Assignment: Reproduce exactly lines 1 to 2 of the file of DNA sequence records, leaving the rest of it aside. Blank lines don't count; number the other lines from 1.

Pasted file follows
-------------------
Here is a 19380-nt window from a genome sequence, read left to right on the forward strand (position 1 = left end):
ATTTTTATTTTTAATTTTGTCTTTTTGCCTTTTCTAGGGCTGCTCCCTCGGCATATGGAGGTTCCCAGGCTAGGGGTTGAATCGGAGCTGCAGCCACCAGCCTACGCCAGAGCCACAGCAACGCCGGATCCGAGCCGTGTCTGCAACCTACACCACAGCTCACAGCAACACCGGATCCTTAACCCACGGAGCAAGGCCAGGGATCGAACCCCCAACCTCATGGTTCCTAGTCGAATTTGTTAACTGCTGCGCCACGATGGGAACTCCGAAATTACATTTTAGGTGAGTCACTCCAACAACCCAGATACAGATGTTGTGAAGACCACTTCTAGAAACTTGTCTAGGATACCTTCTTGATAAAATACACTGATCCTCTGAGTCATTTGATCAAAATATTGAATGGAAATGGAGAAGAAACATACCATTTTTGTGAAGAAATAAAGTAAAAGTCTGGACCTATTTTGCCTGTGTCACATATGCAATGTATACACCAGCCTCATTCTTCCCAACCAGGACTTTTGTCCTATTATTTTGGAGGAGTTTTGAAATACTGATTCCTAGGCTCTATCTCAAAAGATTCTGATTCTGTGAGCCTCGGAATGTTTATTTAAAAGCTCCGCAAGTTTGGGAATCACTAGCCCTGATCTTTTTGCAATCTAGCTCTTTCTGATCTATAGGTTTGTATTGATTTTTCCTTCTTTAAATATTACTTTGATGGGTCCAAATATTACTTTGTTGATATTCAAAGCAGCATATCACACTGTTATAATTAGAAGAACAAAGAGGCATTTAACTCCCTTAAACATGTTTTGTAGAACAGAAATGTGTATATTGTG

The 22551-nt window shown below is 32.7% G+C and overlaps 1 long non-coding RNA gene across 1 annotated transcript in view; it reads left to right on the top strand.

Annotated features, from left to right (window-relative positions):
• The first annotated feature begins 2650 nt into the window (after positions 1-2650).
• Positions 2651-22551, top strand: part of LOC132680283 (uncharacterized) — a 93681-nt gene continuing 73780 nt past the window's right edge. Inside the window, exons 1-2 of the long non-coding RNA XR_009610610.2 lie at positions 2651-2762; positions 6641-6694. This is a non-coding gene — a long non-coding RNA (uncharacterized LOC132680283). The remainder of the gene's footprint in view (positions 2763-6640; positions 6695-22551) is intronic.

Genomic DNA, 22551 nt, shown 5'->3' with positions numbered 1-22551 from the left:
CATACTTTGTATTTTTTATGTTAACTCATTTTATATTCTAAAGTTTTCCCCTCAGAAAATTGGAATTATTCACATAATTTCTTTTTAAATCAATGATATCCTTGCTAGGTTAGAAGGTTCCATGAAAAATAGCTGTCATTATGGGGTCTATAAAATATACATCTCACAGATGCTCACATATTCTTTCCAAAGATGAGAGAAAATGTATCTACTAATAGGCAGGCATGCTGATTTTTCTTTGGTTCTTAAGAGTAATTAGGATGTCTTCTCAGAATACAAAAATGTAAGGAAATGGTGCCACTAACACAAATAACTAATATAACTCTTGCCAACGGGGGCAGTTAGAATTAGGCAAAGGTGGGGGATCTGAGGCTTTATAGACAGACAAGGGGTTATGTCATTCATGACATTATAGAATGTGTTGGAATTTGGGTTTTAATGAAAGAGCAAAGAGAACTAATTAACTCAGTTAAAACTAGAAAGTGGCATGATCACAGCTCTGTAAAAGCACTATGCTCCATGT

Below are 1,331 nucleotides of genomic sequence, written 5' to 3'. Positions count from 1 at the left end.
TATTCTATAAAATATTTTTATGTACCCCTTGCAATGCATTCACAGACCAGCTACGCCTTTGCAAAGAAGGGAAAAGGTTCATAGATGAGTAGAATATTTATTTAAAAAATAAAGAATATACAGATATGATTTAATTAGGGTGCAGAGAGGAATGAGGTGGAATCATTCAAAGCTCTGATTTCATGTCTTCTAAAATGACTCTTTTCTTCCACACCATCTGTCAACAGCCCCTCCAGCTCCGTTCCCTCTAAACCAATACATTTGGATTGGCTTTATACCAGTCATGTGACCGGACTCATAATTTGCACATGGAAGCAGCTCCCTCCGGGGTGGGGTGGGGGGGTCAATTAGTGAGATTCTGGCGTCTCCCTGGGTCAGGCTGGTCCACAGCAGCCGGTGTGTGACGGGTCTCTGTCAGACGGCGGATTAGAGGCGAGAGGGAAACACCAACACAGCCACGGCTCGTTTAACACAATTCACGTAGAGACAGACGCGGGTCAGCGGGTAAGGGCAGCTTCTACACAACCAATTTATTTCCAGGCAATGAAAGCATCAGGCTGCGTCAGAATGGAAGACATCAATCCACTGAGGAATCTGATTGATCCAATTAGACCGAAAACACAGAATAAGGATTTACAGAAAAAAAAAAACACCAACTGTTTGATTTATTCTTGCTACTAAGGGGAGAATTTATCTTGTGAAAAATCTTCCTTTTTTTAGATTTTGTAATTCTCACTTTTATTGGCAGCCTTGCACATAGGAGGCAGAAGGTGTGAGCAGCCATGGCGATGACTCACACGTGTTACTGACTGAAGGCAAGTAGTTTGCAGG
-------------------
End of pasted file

Here is a 19380-nt window from a genome sequence, read left to right on the forward strand (position 1 = left end):
ATTTTTATTTTTAATTTTGTCTTTTTGCCTTTTCTAGGGCTGCTCCCTCGGCATATGGAGGTTCCCAGGCTAGGGGTTGAATCGGAGCTGCAGCCACCAGCCTACGCCAGAGCCACAGCAACGCCGGATCCGAGCCGTGTCTGCAACCTACACCACAGCTCACAGCAACACCGGATCCTTAACCCACGGAGCAAGGCCAGGGATCGAACCCCCAACCTCATGGTTCCTAGTCGAATTTGTTAACTGCTGCGCCACGATGGGAACTCCGAAATTACATTTTAGGTGAGTCACTCCAACAACCCAGATACAGATGTTGTGAAGACCACTTCTAGAAACTTGTCTAGGATACCTTCTTGATAAAATACACTGATCCTCTGAGTCATTTGATCAAAATATTGAATGGAAATGGAGAAGAAACATACCATTTTTGTGAAGAAATAAAGTAAAAGTCTGGACCTATTTTGCCTGTGTCACATATGCAATGTATACACCAGCCTCATTCTTCCCAACCAGGACTTTTGTCCTATTATTTTGGAGGAGTTTTGAAATACTGATTCCTAGGCTCTATCTCAAAAGATTCTGATTCTGTGAGCCTCGGAATGTTTATTTAAAAGCTCCGCAAGTTTGGGAATCACTAGCCCTGATCTTTTTGCAATCTAGCTCTTTCTGATCTATAGGTTTGTATTGATTTTTCCTTCTTTAAATATTACTTTGATGGGTCCAAATATTACTTTGTTGATATTCAAAGCAGCATATCACACTGTTATAATTAGAAGAACAAAGAGGCATTTAACTCCCTTAAACATGTTTTGTAGAACAGAAATGTGTATATTGTG